Anglers fish Kilpatrick Pond from float tubes. In 1883, a dam built on Silver Creek created this slow-moving section that’s often referred to as “The Pond.”

Peace, Love, and Fly Fishing

As angler numbers increase, is grace the answer? 

It’s early morning on Idaho’s Silver Creek. The water is calm, the fly anglers are calm. There is a symphony taking place between insect and trout, between trout and angler, and between angler and angler. It’s music played in close quarters with an unspoken agreement among this community. It is peace, love, and fly fishing, and here it’s practiced and preached on one of the world’s great spring creeks. In a grassroots movement of sorts, fly shops and guides in South-central Idaho are working together to achieve an understanding among the angling community. The understanding is that with rivers becoming more crowded than ever, we can all get along, have fun, and make room for one another.

Brown Drakes start the season off with a bang on Silver Creek. Here, Guy Kellogg and his daugh- ter Emily enjoy a prolific Brown Drake spinner hatch moments before sunset.

Is it perfect bliss on Silver Creek all the time? No, it’s a small stream with its own etiquette, as each river has, some nuanced and some obvious. But if we can find a state of grace on Silver Creek during the biggest hatches of the season, we can do it everywhere, right?

This Nature Conservancy section offers public access to the upstream portion of Silver Creek. If it wasn’t for Jack Hemingway, Ernest Hemingway’s son, it’s possible that this piece of property would be fenced off. Instead, it’s a treasure that’s open to the public.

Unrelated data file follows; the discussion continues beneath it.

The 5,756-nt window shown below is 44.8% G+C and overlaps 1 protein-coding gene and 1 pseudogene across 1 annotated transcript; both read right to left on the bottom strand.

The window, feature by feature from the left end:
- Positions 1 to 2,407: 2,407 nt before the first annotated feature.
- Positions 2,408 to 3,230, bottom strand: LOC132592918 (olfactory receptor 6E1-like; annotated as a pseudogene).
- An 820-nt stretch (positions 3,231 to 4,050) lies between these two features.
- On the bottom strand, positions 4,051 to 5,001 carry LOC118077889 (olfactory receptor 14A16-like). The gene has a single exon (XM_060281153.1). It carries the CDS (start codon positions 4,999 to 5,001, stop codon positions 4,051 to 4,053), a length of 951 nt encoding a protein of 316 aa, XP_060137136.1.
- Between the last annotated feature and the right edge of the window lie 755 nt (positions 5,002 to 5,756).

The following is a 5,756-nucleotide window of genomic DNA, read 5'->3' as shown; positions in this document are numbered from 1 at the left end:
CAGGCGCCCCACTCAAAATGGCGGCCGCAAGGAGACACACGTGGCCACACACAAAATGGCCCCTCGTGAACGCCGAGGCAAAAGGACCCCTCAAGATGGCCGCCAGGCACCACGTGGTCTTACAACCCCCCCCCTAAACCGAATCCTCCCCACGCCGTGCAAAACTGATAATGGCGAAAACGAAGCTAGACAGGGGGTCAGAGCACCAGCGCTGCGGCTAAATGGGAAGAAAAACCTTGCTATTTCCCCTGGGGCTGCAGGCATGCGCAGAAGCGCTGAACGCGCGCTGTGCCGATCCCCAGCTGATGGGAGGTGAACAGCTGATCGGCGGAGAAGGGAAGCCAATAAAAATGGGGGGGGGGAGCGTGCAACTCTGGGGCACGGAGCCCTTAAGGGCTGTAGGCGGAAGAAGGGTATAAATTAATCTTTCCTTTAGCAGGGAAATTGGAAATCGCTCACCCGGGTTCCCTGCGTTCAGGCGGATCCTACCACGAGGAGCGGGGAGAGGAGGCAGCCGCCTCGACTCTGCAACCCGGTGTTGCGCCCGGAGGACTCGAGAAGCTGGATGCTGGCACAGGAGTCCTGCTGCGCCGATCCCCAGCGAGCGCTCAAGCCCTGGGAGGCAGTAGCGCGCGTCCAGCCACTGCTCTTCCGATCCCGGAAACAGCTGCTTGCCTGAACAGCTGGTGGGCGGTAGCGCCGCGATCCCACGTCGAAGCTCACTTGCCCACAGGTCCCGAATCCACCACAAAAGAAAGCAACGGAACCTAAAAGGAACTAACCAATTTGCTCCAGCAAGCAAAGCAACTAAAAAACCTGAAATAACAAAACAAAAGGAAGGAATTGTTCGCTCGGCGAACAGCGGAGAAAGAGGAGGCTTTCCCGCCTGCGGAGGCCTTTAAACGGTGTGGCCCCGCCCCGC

Fly fishing and fly anglers share a cottage industry and a community, and this community is growing. Dozens of articles have been written about social media and the effects it is having across the sport. Now, those passionate about the sport can see each other over the mountains and across the oceans in real time. Online, there are grassroots movements developing and spreading, such as “Keep ‘em Wet,” which helps encourage anglers to handle fish properly while trying to achieve those Instagram and Facebook grip-and-grin shots. These shots are now so commonplace that many have even changed the dialect, going from the mantra “Catch and Release” to “Keep ‘em Wet,” just to encourage the proper treatment and release of fish after a photo op.

Dan Lahren, with drift boat in tow, drives off after a great August day on the Yellowstone River in Montana.

Social media also has become a tool to berate fellow anglers or have a virtual yelling match with a guide or outfitter after a frustrating day on the river. Anglers can read blogs with firsthand accounts of boorish behavior among guides or the angling public. These often rant about anglers cutting off others, posting up in the same spots day after day, or mishandling a fish in trophy waters. These new forums are taking the shouting matches from the river and into homes and businesses. With all the beautiful grip-and-grin photos from around the physical world, the online world is still a place where the fishing ugly can find a platform.

Nathan Nelson, John Huber, and Zac Mayhew enjoy a beer and a laugh while waiting for an evening hatch on Silver Creek.